WASHINGTON - From January 2005 through March 31, 2006, congressional campaigns raised $657.2 million for an increase of 13% over the same period in 2003-2004, according to the Federal Election Commission.
The Credit Union Legislative Action Council, CUNA's political action committee, is working hard to keep pace. CULAC's receipts through April of this year of $560,639.94 far surpass where it was in 2004, a presidential election year, at $429,150.23. The PAC has also been more generous this year, contributing $606,973.13 through April as opposed to $577,343.35 during the same period in 2004.
Lawmakers from Ohio were major beneficiaries of CULAC's contributions in April with Majority Leader John Boehner (R) receiving $2,500 and The Freedom Project, a leadership PAC of which he is the honorary chair, got a $5,000 infusion from CULAC. Financial Services Committee Member Deborah Pryce (R) received a $5,000 contribution, while Ways and Means Committee Member Stephanie Tubbs Jones (D) and Jean Schmidt (R), who won a special election last summer to replace Rob Portman (R) then named U.S. trade representative, received $2,500.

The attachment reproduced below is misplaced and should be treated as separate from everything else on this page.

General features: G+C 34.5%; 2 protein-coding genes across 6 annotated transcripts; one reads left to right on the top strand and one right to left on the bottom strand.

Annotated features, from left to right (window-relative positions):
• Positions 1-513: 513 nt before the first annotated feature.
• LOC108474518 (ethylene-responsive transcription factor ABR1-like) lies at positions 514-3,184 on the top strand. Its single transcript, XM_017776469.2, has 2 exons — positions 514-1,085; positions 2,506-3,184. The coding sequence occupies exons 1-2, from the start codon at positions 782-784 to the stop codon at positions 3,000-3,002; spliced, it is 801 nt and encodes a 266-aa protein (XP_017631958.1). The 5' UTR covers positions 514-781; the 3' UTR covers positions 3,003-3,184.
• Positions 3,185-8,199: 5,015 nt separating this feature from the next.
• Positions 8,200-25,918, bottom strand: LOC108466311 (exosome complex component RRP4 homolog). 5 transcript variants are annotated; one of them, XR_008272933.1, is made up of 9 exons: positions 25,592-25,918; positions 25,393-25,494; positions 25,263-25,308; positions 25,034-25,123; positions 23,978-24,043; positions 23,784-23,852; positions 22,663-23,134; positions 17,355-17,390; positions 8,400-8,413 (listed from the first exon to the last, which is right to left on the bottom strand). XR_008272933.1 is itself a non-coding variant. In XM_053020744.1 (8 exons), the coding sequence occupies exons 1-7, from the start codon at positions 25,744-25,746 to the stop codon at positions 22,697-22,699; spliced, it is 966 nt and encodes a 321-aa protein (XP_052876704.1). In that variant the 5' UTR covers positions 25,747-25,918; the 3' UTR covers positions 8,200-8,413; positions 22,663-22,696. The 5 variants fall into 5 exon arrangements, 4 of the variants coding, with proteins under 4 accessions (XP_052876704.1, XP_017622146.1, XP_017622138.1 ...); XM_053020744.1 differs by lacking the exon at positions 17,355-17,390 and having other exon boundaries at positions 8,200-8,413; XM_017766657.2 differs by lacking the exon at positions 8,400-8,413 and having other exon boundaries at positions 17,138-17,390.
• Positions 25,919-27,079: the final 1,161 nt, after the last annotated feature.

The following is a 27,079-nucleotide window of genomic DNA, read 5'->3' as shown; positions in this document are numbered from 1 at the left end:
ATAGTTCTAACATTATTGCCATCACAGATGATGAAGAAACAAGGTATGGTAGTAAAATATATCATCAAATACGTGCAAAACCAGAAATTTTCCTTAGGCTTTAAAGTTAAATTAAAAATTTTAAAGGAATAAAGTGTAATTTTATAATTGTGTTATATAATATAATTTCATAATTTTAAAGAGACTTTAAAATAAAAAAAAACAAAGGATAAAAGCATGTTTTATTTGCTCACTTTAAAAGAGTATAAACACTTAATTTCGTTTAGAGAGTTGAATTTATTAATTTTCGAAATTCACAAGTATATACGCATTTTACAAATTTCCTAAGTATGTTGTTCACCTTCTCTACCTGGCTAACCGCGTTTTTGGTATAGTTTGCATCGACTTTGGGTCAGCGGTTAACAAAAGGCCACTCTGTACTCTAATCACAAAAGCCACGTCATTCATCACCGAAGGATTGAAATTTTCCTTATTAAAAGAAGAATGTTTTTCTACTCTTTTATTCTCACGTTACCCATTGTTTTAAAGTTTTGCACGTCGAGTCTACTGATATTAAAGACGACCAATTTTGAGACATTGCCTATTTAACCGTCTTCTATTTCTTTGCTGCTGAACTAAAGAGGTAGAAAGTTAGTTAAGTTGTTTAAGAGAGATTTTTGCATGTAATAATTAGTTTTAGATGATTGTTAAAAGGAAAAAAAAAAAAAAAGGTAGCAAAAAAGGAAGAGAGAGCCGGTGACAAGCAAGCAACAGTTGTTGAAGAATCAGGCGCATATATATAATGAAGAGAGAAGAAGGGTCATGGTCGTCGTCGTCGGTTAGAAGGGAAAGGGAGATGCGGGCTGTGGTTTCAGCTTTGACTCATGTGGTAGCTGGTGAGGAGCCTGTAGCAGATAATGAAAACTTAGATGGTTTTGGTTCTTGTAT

CULAC is also getting its feet wet in some open seats. It contributed $10,000 to the campaign of Brian Bilbray (R-Calif.), who is running for the seat vacated by Randy Cunningham (R) after he pleaded guilty to bribery and other charges. CULAC was able to give $5,000 for the primary and another $5,000 for the special election to be held June 6.
Kevin McCarthy, a Republican California State assemblyman, received $5,000 from CULAC. He is running for the seat of the retiring Ways & Means Committee Chairman Bill Thomas (R-Calif.). Additionally, CULAC contributed $2,500 to Albio Sires' (D-N.J.) campaign to replace Congressman Robert Menendez (D-N.J.), who was appointed to the Senate by former Senator Jon Corzine (D-N.J.), now governor. CULAC is also supporting state senator from Nebraska Adrian Smith (R) with $5,000 in his race to represent the state's third district. The current representative in that seat, Tom Osborne (R), ran for governor unsuccessfully.
Though fairly evenly divided between the parties, CULAC's contributions do lean toward Republicans, the party in power right now. According to the Center for Responsive Politics, 57% on CULAC funds have gone to Republicans and 43% to Democrats so far this election cycle (2005-2006).